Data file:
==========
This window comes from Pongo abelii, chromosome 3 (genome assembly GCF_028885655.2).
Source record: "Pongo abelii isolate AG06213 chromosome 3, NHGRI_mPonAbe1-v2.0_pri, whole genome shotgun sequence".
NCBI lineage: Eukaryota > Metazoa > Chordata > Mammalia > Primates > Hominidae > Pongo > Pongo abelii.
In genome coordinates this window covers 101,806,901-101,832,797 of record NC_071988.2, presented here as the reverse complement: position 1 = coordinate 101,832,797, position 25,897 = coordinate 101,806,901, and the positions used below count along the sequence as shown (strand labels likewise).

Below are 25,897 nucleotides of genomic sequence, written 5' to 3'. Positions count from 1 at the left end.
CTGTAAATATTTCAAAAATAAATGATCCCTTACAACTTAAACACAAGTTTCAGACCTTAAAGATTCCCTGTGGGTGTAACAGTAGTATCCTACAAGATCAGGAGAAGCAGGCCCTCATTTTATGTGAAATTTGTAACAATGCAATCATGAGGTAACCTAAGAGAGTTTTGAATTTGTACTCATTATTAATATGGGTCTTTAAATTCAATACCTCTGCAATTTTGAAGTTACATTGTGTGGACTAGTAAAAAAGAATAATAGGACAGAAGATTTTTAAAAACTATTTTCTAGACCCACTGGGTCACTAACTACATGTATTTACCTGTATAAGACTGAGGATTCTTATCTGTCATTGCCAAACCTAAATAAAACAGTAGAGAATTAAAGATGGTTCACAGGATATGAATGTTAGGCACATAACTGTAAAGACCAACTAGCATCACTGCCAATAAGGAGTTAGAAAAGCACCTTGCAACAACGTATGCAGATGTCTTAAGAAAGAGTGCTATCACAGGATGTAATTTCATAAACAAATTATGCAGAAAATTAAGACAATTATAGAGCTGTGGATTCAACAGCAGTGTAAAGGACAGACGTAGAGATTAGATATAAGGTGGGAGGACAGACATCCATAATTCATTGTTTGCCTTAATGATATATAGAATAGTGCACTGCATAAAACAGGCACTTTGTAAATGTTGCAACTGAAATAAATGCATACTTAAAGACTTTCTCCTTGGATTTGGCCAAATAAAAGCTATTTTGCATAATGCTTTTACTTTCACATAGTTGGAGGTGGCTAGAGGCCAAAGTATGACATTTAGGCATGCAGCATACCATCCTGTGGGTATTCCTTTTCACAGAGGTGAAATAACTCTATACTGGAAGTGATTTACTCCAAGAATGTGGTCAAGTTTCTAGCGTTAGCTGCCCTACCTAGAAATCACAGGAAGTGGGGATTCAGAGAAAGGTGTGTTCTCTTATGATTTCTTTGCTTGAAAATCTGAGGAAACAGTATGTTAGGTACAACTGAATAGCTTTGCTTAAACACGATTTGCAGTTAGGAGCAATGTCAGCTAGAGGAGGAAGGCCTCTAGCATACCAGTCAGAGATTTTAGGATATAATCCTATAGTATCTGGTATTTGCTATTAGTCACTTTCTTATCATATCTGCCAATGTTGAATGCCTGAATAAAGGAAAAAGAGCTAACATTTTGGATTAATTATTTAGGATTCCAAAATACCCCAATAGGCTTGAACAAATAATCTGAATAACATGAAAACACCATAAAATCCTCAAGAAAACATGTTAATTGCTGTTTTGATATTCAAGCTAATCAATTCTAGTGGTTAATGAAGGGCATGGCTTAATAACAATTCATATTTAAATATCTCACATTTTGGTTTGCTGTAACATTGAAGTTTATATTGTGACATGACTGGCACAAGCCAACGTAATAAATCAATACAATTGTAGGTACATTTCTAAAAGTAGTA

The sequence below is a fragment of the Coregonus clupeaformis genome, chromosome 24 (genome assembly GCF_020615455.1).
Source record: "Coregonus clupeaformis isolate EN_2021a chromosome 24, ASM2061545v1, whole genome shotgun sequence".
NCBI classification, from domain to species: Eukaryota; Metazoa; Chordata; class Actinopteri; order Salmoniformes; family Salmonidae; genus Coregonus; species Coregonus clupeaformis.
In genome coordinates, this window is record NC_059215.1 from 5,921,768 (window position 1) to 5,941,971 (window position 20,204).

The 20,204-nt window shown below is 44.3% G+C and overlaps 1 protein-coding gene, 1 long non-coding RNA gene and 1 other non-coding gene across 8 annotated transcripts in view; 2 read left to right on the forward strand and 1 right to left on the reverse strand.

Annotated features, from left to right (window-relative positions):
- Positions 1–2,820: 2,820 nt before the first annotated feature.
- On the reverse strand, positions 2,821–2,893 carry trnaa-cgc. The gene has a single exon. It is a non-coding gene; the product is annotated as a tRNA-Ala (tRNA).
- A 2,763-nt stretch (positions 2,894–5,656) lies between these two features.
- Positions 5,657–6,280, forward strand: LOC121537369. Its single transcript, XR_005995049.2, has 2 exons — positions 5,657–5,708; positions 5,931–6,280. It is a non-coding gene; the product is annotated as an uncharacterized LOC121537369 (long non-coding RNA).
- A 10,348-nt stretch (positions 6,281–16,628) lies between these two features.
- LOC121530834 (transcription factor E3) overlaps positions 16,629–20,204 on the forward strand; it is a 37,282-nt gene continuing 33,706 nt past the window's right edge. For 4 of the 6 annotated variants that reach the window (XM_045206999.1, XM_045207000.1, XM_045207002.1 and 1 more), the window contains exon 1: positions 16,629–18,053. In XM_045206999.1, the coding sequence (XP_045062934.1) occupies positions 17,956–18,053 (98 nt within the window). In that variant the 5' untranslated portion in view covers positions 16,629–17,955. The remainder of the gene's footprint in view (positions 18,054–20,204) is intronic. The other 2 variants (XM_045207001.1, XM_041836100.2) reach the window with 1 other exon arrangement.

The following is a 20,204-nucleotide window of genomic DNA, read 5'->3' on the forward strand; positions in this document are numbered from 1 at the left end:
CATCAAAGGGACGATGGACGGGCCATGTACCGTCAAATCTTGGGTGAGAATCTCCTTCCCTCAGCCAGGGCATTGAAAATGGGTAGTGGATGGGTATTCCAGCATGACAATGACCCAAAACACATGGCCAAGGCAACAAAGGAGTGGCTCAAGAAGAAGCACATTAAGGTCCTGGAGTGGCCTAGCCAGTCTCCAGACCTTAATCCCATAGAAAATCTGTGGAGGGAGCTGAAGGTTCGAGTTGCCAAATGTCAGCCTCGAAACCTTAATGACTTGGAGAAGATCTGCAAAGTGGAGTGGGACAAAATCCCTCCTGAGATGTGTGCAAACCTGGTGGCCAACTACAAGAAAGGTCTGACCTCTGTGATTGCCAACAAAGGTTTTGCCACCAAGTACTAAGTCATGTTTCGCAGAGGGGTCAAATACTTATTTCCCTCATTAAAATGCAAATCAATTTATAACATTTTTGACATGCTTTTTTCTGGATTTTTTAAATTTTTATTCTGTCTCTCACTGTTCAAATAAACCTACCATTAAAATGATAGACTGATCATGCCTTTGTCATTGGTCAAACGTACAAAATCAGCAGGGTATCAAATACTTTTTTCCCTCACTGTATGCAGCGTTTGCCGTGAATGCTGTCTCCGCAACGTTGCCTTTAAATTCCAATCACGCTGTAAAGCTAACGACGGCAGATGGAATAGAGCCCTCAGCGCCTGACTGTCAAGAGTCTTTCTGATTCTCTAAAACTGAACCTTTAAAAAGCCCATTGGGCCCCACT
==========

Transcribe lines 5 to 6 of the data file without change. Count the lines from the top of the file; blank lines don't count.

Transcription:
Below are 25,897 nucleotides of genomic sequence, written 5' to 3'. Positions count from 1 at the left end.
CTGTAAATATTTCAAAAATAAATGATCCCTTACAACTTAAACACAAGTTTCAGACCTTAAAGATTCCCTGTGGGTGTAACAGTAGTATCCTACAAGATCAGGAGAAGCAGGCCCTCATTTTATGTGAAATTTGTAACAATGCAATCATGAGGTAACCTAAGAGAGTTTTGAATTTGTACTCATTATTAATATGGGTCTTTAAATTCAATACCTCTGCAATTTTGAAGTTACATTGTGTGGACTAGTAAAAAAGAATAATAGGACAGAAGATTTTTAAAAACTATTTTCTAGACCCACTGGGTCACTAACTACATGTATTTACCTGTATAAGACTGAGGATTCTTATCTGTCATTGCCAAACCTAAATAAAACAGTAGAGAATTAAAGATGGTTCACAGGATATGAATGTTAGGCACATAACTGTAAAGACCAACTAGCATCACTGCCAATAAGGAGTTAGAAAAGCACCTTGCAACAACGTATGCAGATGTCTTAAGAAAGAGTGCTATCACAGGATGTAATTTCATAAACAAATTATGCAGAAAATTAAGACAATTATAGAGCTGTGGATTCAACAGCAGTGTAAAGGACAGACGTAGAGATTAGATATAAGGTGGGAGGACAGACATCCATAATTCATTGTTTGCCTTAATGATATATAGAATAGTGCACTGCATAAAACAGGCACTTTGTAAATGTTGCAACTGAAATAAATGCATACTTAAAGACTTTCTCCTTGGATTTGGCCAAATAAAAGCTATTTTGCATAATGCTTTTACTTTCACATAGTTGGAGGTGGCTAGAGGCCAAAGTATGACATTTAGGCATGCAGCATACCATCCTGTGGGTATTCCTTTTCACAGAGGTGAAATAACTCTATACTGGAAGTGATTTACTCCAAGAATGTGGTCAAGTTTCTAGCGTTAGCTGCCCTACCTAGAAATCACAGGAAGTGGGGATTCAGAGAAAGGTGTGTTCTCTTATGATTTCTTTGCTTGAAAATCTGAGGAAACAGTATGTTAGGTACAACTGAATAGCTTTGCTTAAACACGATTTGCAGTTAGGAGCAATGTCAGCTAGAGGAGGAAGGCCTCTAGCATACCAGTCAGAGATTTTAGGATATAATCCTATAGTATCTGGTATTTGCTATTAGTCACTTTCTTATCATATCTGCCAATGTTGAATGCCTGAATAAAGGAAAAAGAGCTAACATTTTGGATTAATTATTTAGGATTCCAAAATACCCCAATAGGCTTGAACAAATAATCTGAATAACATGAAAACACCATAAAATCCTCAAGAAAACATGTTAATTGCTGTTTTGATATTCAAGCTAATCAATTCTAGTGGTTAATGAAGGGCATGGCTTAATAACAATTCATATTTAAATATCTCACATTTTGGTTTGCTGTAACATTGAAGTTTATATTGTGACATGACTGGCACAAGCCAACGTAATAAATCAATACAATTGTAGGTACATTTCTAAAAGTAGTA